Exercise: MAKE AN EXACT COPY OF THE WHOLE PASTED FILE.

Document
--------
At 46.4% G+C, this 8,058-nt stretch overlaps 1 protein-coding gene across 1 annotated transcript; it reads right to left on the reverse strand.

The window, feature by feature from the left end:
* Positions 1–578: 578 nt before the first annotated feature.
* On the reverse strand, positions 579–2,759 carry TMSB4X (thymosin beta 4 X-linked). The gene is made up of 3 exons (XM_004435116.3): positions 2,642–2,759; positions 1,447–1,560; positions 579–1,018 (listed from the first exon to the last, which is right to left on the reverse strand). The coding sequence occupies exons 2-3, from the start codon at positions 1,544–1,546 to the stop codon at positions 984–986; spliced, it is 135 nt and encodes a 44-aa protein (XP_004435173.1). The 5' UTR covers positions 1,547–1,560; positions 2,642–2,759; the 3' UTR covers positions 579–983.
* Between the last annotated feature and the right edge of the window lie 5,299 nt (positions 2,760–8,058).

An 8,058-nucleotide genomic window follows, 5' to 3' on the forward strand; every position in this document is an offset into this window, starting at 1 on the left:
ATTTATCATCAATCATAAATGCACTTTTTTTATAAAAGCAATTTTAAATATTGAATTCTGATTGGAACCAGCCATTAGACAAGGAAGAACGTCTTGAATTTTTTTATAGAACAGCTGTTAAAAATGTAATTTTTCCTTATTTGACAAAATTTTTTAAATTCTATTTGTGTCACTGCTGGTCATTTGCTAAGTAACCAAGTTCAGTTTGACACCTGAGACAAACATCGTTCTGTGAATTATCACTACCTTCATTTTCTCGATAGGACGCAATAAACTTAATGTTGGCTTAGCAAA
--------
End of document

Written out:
At 46.4% G+C, this 8,058-nt stretch overlaps 1 protein-coding gene across 1 annotated transcript; it reads right to left on the reverse strand.

The window, feature by feature from the left end:
* Positions 1–578: 578 nt before the first annotated feature.
* On the reverse strand, positions 579–2,759 carry TMSB4X (thymosin beta 4 X-linked). The gene is made up of 3 exons (XM_004435116.3): positions 2,642–2,759; positions 1,447–1,560; positions 579–1,018 (listed from the first exon to the last, which is right to left on the reverse strand). The coding sequence occupies exons 2-3, from the start codon at positions 1,544–1,546 to the stop codon at positions 984–986; spliced, it is 135 nt and encodes a 44-aa protein (XP_004435173.1). The 5' UTR covers positions 1,547–1,560; positions 2,642–2,759; the 3' UTR covers positions 579–983.
* Between the last annotated feature and the right edge of the window lie 5,299 nt (positions 2,760–8,058).

An 8,058-nucleotide genomic window follows, 5' to 3' on the forward strand; every position in this document is an offset into this window, starting at 1 on the left:
ATTTATCATCAATCATAAATGCACTTTTTTTATAAAAGCAATTTTAAATATTGAATTCTGATTGGAACCAGCCATTAGACAAGGAAGAACGTCTTGAATTTTTTTATAGAACAGCTGTTAAAAATGTAATTTTTCCTTATTTGACAAAATTTTTTAAATTCTATTTGTGTCACTGCTGGTCATTTGCTAAGTAACCAAGTTCAGTTTGACACCTGAGACAAACATCGTTCTGTGAATTATCACTACCTTCATTTTCTCGATAGGACGCAATAAACTTAATGTTGGCTTAGCAAA